Magazine article Sunset

Northeast of Quebec, You May Feel You're in 17th-Century France

Magazine article Sunset

Northeast of Quebec, You May Feel You're in 17th-Century France

Article excerpt

Northeast of Quebec, you may feel you're in 17th-century France

Downriver from the city of Quebec, the St. Lawrence widens. Mountains rise to the north, and small villages cluster along the shore. Shaggy peaks and imposing headlands alternate with narrow valleys and rushing streams, inspiration for the many artists who come here to paint.

In this area, about 400 miles north of Boston but at the same latitude as Seattle, the flavor of 17th-century France lingers. In an outing of a day or two from Quebec, you can sample fine food, browse in art galleries and craft shops, visit a tiny island, stay in a historic inn, or hike in a nature reserve. As you travel, try your French or navigate in English; you're welcomed in either language.

Summer offers mild weather with some rain, but less heat and humidity than farther south. And this year, with the Canadian dollar about the only major currency not rising against U.S. money, a trip north of the border can give you the flavor of France at much better value.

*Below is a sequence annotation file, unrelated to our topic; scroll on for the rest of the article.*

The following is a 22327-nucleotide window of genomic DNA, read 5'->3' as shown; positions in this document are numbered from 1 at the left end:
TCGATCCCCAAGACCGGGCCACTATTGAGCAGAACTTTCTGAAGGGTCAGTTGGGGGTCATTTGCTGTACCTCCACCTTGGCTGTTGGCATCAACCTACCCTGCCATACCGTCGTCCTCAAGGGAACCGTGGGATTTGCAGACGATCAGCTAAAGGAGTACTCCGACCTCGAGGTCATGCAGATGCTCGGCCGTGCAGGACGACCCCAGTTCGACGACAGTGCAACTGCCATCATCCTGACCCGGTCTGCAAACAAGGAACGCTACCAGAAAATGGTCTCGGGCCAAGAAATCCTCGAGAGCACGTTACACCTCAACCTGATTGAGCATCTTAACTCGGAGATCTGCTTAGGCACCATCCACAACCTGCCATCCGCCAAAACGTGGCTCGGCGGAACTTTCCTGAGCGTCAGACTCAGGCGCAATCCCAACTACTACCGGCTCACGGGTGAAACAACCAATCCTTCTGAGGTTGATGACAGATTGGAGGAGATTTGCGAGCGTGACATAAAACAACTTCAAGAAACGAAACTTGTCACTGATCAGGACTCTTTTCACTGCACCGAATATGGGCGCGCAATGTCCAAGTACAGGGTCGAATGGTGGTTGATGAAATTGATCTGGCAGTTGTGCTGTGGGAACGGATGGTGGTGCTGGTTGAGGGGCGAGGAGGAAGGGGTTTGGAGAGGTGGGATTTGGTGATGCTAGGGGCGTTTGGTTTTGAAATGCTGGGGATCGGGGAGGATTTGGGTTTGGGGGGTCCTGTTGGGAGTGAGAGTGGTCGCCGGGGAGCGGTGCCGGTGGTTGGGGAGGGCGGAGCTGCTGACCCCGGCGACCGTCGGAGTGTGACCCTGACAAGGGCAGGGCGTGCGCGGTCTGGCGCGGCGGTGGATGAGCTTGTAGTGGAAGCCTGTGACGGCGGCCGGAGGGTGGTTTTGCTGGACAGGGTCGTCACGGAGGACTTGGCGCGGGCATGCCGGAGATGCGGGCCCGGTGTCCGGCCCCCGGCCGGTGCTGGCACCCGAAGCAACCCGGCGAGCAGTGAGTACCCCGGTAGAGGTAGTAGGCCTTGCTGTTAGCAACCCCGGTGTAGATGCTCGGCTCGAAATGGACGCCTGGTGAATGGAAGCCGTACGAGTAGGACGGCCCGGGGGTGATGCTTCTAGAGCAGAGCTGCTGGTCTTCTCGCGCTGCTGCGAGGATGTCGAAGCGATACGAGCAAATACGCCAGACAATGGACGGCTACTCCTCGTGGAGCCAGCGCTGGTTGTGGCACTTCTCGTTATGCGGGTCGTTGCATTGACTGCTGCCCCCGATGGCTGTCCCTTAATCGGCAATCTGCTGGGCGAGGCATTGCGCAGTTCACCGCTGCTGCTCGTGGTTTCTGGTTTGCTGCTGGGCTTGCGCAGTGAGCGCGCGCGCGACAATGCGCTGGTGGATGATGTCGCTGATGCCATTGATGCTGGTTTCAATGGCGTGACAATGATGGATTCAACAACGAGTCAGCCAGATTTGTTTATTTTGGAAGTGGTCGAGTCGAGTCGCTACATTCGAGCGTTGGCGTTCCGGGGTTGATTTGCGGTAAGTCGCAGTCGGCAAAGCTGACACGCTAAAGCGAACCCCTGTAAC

Provincial Highway 138 runs northeast along what's called the Charlevoix coast 156 miles to Tadoussac, at the mouth of the Saguenay River. (For attractions in Quebec and vicinity, see the October 1985 Sunset.) Here are Charlevoix highlights.

Beaupre coast to Baie-St.-Paul (33 miles). Best known along this stretch of shore is the much-visited shrine at Ste.-Anne-de-Beaupre. Cap Tourmente wild-life area protects the habitat of the greater snow goose, which stops here in spring and fall; nature trails lead along the shore and into the woods, while displays interpret the area's ecology. Close by, Ste. Anne falls (chutes) roar through a gorge; a 1-mile trail takes you close to and over the water. Admission is about $1.75 U.S.; you'll find a snack bar and lots of tour buses here.

Galleries, shops, and studios mark the summer art colony of Baie-St.-Paul. Walk around the small town with its 200-year-old houses and mills.

Baie-St.-Paul to La Malbaie (23 miles). Leave Route 138 here and take Route 362 as it follows the ups and downs of the coast. This is the prettiest section of road, with ever-changing views of land and water; the small towns of St.-Joseph-de-la-Rive, Les Eboulements, and St.-Irenee are all worth stops.

In an old schoolhouse in St.-Joseph, the Papeterie St. Gilles uses 17th-century methods to turn cotton pulp into high-quality paper. If you visit (8:45 to noon and 1 to 4:45 Tuesdays through Saturdays), you can see the process and buy finished paper, some with ferns and other plants embedded in it. …

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